GrowthWatch: Keeping a close eye on pre-grazing covers
By Teagasc’s Seán Cummins and James Fitzgerald
Mid-season weighing has been completed on the majority of the Teagasc Green Acres Calf to Beef Programme farms.
Performance on an average daily gain basis has been largely on target, hovering around 1kg/day since turnout for second season animals.
However, there’s no room for complacency in terms of grassland management from here on into housing; a huge amount of ‘cheap’ liveweight is still to be achieved before the grazing season ends.
If the desired levels of liveweight gain are achieved between now and housing, it puts the participating farmers in a strong position to finish cattle as efficiently as possible over the winter months.
This excludes the need for additional concentrates or a longer-finishing period to make up for any lost kilograms of liveweight over the grazing season.
Once the health box is ticked, the most immediate task is ensuring that cattle enter the ideal pre-grazing covers from here on in, with pre-grazing covers of 1,300-1,600kg DM/ha (8-10cm) being optimal.
Where too heavy of pre-grazing covers are entered, cattle may be asked to work excessively hard to achieve the desired graze outs; animal performance may drop as a result of a higher than desired leaf-to-stem ratio.
The prospect of reduced utilisation may also be faced, with mechanical intervention to correct poorly-grazed paddocks required in some instances.
Where the average farm cover is high and growth exceeds demand, there are a number of strategies which farmers can take.
Firstly, they can identify any surplus quickly and remove them as bales. Some of the ground may also be closed for a light cut of silage over the coming weeks and taken out before farm cover begins to build in the autumn.
This is particularly the case when animals have been slaughtered off grass over recent weeks and second-cut silage ground begins to re-enter the grazing rotation.
This method will act to increase the demand on a per hectare basis in line with growth rates and, thus, potentially make hitting the targeted pre-grazing covers slightly easier in some cases.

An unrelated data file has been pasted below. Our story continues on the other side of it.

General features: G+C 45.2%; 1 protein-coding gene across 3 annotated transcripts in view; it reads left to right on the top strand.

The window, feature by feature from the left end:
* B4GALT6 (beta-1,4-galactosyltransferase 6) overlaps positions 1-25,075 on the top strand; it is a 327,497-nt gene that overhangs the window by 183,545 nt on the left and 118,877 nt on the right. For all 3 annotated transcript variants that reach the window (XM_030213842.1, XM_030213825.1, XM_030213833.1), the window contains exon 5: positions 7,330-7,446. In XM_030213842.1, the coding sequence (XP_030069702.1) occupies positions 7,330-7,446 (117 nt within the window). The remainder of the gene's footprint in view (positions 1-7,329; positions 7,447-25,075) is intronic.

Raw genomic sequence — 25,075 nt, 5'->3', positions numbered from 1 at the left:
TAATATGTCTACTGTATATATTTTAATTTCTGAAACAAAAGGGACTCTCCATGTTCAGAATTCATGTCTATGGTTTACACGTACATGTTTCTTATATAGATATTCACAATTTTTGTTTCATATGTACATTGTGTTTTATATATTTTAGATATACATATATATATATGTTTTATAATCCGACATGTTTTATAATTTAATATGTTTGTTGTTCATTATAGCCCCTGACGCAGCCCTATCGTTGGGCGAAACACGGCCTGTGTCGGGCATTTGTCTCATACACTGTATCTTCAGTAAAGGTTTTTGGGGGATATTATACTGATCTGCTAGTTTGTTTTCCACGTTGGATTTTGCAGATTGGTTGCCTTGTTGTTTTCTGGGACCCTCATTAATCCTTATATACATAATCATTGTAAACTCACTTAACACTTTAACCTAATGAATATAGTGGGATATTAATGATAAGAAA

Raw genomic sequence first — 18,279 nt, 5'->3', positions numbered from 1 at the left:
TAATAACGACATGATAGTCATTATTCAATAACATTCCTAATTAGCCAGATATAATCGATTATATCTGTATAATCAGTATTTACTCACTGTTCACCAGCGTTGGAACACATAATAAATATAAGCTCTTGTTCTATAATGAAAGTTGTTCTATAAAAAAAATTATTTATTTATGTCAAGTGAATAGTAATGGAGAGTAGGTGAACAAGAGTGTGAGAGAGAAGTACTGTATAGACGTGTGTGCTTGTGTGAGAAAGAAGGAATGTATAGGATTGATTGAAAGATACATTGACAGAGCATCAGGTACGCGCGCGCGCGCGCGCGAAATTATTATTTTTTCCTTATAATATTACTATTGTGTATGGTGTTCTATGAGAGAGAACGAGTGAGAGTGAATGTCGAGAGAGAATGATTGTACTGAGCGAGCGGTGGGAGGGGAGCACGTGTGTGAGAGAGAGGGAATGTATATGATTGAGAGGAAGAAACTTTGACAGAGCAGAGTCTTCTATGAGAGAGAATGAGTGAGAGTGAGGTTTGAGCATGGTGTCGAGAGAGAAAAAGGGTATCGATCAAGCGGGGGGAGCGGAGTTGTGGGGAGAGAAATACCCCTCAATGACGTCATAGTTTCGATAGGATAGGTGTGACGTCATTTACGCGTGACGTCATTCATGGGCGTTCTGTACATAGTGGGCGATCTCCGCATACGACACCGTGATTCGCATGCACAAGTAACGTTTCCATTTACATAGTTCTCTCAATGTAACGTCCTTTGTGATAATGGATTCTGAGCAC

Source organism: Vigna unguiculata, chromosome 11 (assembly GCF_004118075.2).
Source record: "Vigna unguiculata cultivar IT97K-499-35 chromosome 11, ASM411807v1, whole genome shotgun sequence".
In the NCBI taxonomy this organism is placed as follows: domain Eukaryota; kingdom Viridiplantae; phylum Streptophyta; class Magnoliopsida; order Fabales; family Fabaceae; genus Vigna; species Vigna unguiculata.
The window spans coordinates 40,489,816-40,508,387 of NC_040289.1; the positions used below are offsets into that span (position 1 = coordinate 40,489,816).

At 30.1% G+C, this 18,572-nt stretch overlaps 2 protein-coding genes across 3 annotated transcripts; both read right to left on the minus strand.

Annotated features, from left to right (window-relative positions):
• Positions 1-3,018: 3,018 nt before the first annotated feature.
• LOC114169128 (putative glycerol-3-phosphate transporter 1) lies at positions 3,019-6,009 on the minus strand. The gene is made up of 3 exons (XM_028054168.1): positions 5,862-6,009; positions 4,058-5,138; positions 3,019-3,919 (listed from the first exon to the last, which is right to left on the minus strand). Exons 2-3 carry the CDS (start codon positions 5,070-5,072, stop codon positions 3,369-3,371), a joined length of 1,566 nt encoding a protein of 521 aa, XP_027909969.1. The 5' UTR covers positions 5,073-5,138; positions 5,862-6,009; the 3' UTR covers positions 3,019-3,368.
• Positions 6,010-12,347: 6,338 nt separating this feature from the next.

Depending on how paddocks have performed throughout the year, there may also be an opportunity to carry out some reseeding at farm level.
This will also serve to increase the demand for a couple of weeks until this ground is once again ready to graze. However, this method may not be required on all farms and should only be contemplated where this is, or will be, a need to grow more grass going forward.
Growth has been low over the last week at a rate of 37kg DM/ha, while demand is running at 49kg DM/ha.
I’m not worried at this stage as the farm cover is high at 1,053kg DM/ha and we’re planning on blanket spreading 15 units of nitrogen (N) across the majority of the farm over the coming weeks.
Any of the ‘hungrier’ silage fields will also receive 2,000-2,500 gallons/ac of slurry over the coming weeks, to help build phosphorus (P) and potassium (K) indexes.
We reseeded 14ac 30 days ago and that’s within about one week of coming into grazing after receiving its post-emergence spray of Pastor Trio earlier this week.
We had planned on reseeding this ground after first-cut silage on May 16, but the weather didn’t oblige and we waited until sufficient quantities of rain arrived.
We opted to stitch in the grass seed and it has worked very well, with little soil disturbance allowing us to get back in quickly after sowing.
Once we start grazing this ground, we plan on taking out additional surplus bales and hope to gather another 80 to create a buffer going forward.
We also plan on reseeding another 14ac towards the middle of August with ‘Sweetbite’ – a mixture of Abergain, Astonenergy, Aberchoice and Drumbo.
We made the decision to reduce farm cover slightly last week and 28 surplus bales were collected and added to the winter feed reserve.
There are 28-30 month steers being slaughtered fortnightly at this stage, so demand will come down further over the coming weeks.
Grass growth is comfortably ahead of demand over the last couple of weeks, resulting in the aged cattle and calves grazing higher grass than what I would like.
The Belgian Blue-cross calves are grazing reseeds on an out-farm with covers of circa 2,000kg DM/ha. The younger calves at home are still receiving meal and grazing covers of circa 1,600kg DM/ha, with the older cattle grazing similar grass.
To correct this, I will be cutting and baling what has gone ahead of the calves on the out-farm and then looking at adding some extra stock to the block to match growth and demand.
At home, the second-cut silage is ready for cutting and will be harvested once the weather allows. This is giving me a good opportunity to cut some of the extra grass that has gotten ahead of the stock here and put it into the pit along with the second cut.
The extra silage will all be needed in time as stock numbers are to gradually rise over the next couple of years.
I am planning to spread lime on the entire home block once the second cut is in and so the more bare ground I have to spread on the better.